Laura Donovan

Though I’ve always thought comedienne Tina Fey is overrated, she knows exactly what she’s talking about in “Mean Girls” when she tells her combative female students, “You have got to stop calling each other sluts and whores. It makes it okay for guys to call you ‘sluts’ and ‘whores.’” Throwing around offensive words will only alienate young women from the conservative movement and fuel the inaccurate stereotype that right-leaning folks subscribe to outdated beliefs.

There’s also something to be said about the idea that fashion preferences define people. Don't judge a book by its cover. CPAC attire indicates nothing about a person’s sex life or self-esteem. Responding to last spring’s poorly received Wall Street Journal column, “Why Do We Let Them Dress Like That”?, “Odd Girl Out” author Rachel Simmons told me that “[w]hat a girl wears never makes her a bad person.”

“Clothing does not suggest behavior; it suggests…clothing,” Simmons said.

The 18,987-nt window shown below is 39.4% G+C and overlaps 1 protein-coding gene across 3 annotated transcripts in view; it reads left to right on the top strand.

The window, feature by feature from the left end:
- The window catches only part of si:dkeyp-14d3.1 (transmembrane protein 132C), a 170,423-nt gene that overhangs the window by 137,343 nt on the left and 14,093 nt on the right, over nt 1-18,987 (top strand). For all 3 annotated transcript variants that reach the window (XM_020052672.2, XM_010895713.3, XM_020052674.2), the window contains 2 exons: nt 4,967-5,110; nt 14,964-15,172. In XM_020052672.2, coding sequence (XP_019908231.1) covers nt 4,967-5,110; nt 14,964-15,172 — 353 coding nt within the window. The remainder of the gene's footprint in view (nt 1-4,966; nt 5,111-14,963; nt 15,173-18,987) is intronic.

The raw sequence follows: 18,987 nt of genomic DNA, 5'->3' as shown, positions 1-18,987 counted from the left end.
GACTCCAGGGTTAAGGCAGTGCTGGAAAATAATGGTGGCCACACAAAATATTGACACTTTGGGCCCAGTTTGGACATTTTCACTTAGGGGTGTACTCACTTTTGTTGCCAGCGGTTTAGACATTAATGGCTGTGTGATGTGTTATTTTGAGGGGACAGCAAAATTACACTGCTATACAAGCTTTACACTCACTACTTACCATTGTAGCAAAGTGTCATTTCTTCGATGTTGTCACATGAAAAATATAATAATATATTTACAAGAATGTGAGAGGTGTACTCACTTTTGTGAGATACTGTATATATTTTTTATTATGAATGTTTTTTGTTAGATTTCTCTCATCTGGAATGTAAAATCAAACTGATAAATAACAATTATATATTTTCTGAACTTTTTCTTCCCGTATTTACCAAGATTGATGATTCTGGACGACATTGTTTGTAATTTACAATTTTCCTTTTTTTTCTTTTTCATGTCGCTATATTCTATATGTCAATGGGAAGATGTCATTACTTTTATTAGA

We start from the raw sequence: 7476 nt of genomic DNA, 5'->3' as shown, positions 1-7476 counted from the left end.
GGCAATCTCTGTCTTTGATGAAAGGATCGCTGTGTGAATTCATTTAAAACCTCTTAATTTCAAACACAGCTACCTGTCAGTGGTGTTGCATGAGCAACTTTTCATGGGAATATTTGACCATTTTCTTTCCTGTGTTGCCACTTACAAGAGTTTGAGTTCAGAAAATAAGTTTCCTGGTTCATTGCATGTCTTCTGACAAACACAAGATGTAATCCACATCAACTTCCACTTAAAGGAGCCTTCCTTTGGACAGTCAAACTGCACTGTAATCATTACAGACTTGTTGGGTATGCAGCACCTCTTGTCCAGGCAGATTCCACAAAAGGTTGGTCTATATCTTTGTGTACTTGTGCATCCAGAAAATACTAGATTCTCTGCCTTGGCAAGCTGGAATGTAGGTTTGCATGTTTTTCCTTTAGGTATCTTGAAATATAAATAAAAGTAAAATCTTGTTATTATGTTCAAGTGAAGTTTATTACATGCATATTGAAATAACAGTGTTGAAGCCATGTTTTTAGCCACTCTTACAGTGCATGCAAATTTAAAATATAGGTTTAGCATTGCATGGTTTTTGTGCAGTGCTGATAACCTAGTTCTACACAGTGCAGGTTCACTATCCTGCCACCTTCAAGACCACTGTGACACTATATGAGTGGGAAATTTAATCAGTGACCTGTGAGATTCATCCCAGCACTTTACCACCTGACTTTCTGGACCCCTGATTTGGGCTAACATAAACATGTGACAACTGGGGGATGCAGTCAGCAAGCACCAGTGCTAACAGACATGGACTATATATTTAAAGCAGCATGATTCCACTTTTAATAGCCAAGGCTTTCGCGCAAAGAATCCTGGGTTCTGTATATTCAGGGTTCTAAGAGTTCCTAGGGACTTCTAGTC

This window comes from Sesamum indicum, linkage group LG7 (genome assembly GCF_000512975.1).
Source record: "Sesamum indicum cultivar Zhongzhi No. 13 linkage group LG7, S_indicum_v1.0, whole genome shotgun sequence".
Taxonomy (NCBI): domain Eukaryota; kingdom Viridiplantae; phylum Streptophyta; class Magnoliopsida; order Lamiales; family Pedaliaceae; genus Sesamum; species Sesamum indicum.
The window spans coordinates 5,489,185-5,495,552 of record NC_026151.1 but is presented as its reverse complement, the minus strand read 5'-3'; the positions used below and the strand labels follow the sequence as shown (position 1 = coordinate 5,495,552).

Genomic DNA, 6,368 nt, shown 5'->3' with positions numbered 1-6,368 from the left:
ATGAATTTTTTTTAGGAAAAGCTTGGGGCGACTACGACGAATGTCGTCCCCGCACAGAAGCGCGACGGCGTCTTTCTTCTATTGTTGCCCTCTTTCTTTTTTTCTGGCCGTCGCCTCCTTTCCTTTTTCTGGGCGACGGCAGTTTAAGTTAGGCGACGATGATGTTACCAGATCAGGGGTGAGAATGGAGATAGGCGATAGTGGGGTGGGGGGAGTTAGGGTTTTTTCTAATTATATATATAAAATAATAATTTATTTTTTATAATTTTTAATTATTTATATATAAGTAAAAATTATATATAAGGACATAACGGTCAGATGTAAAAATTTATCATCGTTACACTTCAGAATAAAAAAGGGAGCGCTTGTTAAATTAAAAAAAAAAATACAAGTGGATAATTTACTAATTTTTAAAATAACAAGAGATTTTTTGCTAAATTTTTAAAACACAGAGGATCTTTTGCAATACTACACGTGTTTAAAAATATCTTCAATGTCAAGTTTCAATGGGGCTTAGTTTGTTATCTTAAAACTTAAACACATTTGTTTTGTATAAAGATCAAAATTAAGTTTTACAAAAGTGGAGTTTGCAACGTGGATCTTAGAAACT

Throughout the three-day conference, I donned blouses and skirts (yes, bandeau-skirts), not because I was on the prowl, as some would likely suggest, but because there’s more to being well groomed than slipping into a pair of oversized slacks and a blazer. Thanks to her trademark pantsuit, Hillary Clinton will never be the victim of slutshaming, but women shouldn’t have to downplay or bury their looks to avoid being attacked, especially at an important political conference such as CPAC. Skimpy outfits don’t necessarily lead to more sex. Earlier this month, the Guttmacher Institute released a study revealing that "teens are waiting longer to have sex than they did in the past, so while we may see dozens of young folks swarming Forever 21 and American Apparel, we don’t have to assume they’re going to “[act] like the cast of ‘Jersey Shore’” and fornicate left and right.

There are so many more noteworthy and relevant topics than the clothes of CPAC attendees, especially in an election year. Let's put this "controversy" behind us and get back to reality. Let's make it a point to approach young CPACers with a little less judgment for the duration of 2012, so that next year's attendees won't spend hours worrying about being shamed out of the conference or, even worse, decide the conservative movement isn't worth it and stay home.

The GOP has never been outrageously popular among young people, and spreading this kind of disrespect will only discourage America's youth from learning more about conservatism. This could not only prevent outsiders from getting involved, but push young Republicans away.

Laura Donovan

Laura Donovan is writer living in New York City. She has previously worked for Townhall and the Daily Caller.